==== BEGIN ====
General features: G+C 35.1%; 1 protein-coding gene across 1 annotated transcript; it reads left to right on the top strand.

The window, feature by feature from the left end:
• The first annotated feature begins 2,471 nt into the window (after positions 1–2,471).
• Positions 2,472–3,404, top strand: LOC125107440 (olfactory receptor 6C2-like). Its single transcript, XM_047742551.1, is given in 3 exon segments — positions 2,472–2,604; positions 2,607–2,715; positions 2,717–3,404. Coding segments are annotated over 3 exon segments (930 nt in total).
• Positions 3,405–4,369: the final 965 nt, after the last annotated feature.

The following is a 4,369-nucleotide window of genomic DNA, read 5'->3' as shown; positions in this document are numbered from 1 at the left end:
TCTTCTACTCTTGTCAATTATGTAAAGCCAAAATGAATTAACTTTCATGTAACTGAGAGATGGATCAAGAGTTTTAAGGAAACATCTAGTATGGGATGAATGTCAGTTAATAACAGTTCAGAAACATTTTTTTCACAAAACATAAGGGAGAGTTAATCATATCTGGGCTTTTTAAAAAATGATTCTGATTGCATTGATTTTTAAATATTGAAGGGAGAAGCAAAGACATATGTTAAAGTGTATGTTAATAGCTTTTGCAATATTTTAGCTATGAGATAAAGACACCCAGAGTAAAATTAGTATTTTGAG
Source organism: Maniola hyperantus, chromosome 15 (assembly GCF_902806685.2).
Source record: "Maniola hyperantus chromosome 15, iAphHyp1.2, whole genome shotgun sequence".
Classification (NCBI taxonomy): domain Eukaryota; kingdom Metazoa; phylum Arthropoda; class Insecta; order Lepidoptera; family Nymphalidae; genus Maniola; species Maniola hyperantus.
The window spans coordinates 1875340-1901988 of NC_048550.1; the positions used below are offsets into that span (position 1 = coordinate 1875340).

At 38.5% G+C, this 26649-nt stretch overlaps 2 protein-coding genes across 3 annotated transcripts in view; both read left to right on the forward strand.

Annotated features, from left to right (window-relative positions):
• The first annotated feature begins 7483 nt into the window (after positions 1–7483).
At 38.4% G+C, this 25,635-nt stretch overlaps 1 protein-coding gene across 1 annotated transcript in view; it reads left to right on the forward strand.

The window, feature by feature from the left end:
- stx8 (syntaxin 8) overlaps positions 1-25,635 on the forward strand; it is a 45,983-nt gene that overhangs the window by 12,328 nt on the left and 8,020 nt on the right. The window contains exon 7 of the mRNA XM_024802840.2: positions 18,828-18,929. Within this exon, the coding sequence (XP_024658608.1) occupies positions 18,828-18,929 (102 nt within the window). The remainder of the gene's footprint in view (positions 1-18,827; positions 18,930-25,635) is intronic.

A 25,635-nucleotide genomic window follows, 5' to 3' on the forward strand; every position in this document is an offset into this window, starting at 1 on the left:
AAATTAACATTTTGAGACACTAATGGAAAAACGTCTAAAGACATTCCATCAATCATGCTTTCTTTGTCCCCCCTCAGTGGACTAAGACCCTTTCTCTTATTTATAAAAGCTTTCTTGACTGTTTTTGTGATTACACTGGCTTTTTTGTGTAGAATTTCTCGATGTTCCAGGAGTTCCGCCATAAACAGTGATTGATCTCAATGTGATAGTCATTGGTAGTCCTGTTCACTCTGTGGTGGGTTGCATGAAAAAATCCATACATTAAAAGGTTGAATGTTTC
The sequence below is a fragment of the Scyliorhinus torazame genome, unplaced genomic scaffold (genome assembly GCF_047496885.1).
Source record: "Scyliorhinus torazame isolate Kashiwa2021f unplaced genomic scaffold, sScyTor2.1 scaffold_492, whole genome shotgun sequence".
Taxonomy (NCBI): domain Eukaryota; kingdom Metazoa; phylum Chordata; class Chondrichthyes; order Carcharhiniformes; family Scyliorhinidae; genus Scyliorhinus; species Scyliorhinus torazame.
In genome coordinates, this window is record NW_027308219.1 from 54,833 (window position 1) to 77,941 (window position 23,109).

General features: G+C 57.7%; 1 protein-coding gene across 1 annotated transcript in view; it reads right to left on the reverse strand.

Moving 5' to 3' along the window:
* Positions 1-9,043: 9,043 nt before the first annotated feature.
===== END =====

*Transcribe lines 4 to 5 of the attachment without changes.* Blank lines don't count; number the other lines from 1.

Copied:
• Positions 2,472–3,404, top strand: LOC125107440 (olfactory receptor 6C2-like). Its single transcript, XM_047742551.1, is given in 3 exon segments — positions 2,472–2,604; positions 2,607–2,715; positions 2,717–3,404. Coding segments are annotated over 3 exon segments (930 nt in total).
• Positions 3,405–4,369: the final 965 nt, after the last annotated feature.